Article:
• 41°

mTrade Park prepares for first tournament after reopening

Governor Tate Reeves’ Safe Return order allowed Mississippi to begin fully reopening on Monday, and that included outdoor recreation areas such as mTrade Park.

Oxford’s outdoor complex will host its first tournament this weekend after being closed for nearly two months due to the COVID-19 pandemic. The North Mississippi USSSA Global State Championships will take place from June 5 through 7, marking the first tournament held at mTrade since March 13.

The complex had to cancel 12 events due state and local guidelines regarding social distancing. Some of the tournaments mTrade Park lost out on in March, April and May have been added on the back end of the summer schedule and will take place later this month or in July.

During the Board of Aldermen’s special meeting on Sunday, mTrade Park was discussed, along with Reeves’ guidelines for parks that allow team sports included in his executive order.

“mTrade Park is a critical part of our youth activities and tourism in our community, but we want to do that in a safe way,” Oxford Mayor Robyn Tannehill said.

While the outdoor gatherings guidelines state no more than 50 people are allowed in one place, the executive order allows that number to be doubled for outdoor sports complexes and organized team activities. The rule allows for 50 people per team, including players and coaches as well as the umpires.

Brad Freeman, executive director of mTrade Park, was also in attendance at Sunday’s meeting and provided some of the guidelines and protocols that his staff will be implement along with the guidelines found in the executive order.

According to Freeman, there are 122 teams registered for this weekend’s tournament. To ensure the complete safety for all the players and the fans in attendance, adhering to the social distancing guidelines will be key, according to Freeman.

Some of the teams who will be participating in this weekend’s tournament have already played in tournaments in other states, including Tennessee, where sports complexes have been reopened for a couple of weeks.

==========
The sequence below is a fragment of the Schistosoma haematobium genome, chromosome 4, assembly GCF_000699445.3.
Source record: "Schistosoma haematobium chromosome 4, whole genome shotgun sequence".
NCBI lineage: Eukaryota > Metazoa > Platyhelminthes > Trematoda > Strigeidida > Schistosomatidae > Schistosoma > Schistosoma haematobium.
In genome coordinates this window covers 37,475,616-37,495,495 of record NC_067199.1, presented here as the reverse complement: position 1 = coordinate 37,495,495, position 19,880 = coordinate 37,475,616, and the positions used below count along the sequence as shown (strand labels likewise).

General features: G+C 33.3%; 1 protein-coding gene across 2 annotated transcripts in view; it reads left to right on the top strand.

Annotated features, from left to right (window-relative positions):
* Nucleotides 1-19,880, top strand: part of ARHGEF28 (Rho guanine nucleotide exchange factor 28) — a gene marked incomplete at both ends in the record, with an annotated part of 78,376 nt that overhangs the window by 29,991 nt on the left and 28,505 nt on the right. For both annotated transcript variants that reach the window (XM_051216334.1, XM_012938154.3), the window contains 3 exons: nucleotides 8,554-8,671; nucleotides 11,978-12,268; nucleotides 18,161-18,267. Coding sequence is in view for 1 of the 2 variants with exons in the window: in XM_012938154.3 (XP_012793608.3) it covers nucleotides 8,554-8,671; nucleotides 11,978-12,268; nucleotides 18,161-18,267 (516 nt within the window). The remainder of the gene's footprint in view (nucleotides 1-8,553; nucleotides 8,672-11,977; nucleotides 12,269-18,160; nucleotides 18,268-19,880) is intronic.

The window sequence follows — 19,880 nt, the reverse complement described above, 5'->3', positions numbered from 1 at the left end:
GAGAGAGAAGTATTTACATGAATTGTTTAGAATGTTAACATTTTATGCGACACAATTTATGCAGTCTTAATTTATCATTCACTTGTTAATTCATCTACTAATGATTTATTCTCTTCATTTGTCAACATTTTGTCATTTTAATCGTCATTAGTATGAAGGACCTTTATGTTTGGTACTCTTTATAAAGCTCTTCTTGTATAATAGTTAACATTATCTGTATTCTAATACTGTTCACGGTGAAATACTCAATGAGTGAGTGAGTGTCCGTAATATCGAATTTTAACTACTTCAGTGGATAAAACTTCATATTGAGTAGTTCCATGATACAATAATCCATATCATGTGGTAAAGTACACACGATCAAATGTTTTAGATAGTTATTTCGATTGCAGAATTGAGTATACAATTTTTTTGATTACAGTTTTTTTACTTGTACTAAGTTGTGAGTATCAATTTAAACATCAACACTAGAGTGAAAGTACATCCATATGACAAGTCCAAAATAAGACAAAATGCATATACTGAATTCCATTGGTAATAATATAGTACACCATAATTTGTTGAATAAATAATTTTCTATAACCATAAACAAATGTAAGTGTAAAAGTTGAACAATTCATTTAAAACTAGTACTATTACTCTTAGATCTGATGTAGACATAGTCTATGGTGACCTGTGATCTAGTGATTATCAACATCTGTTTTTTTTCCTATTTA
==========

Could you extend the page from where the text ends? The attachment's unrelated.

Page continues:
Teams will be required to clean out their respective dugouts after each game, and then mTrade Park staff will come behind them and spray down the dugout before the next team can enter.

Freeman acknowledged there might be some trial-and-error with this first tournament to figure out the best way protocols can be followed. Six of the nine people staffed at mTrade Park were furloughed, creating some difficulties in planning out the management of tournaments once they resumed.

“It’s kind of like reopening the park all over again,” Freeman said. “When we opened the park that first time, we were like, ‘Man, that didn’t work,’ or ‘That worked good.’ So, we’re going to dial that in, but parents are now kind of used to (the waiting). A lot of this stuff has already been practiced at other facilities the past couple weeks.”

There will be two entrances at the park with one for teams to enter and one for fans to use to avoid a “bottleneck” situation, according to Freeman.

One thing mTrade Park is doing to avoid as much contact as possible when it comes to cash is charging each team a spectator fee. The fee is will be around $250 to $275, according to Freeman, who told the Board on Sunday he did not have a set fee yet.

Reeves’ order does not allow concession stands to be opened at sports complexes, and bleachers will not be available for fans, who will have to bring their own chairs. Fans are also asked not to enter the complex earlier than five minutes before game time and to stay in their vehicles to avoid mass gatherings at the entrances of the fields.

“We’re ready,” Freeman said. “It’s going to be up to the participants to kind of follow these guidelines. We’re putting them out there, but having a player entrance and exit and a fan entrance and exit is going to help circumvent the main entrance getting bottle-necked with people. It’s always been real free-flowing anyway but we feel this will help.”

On Monday, mTrade Park posted their Return to Play Guidelines on their social media accounts, which can be viewed below.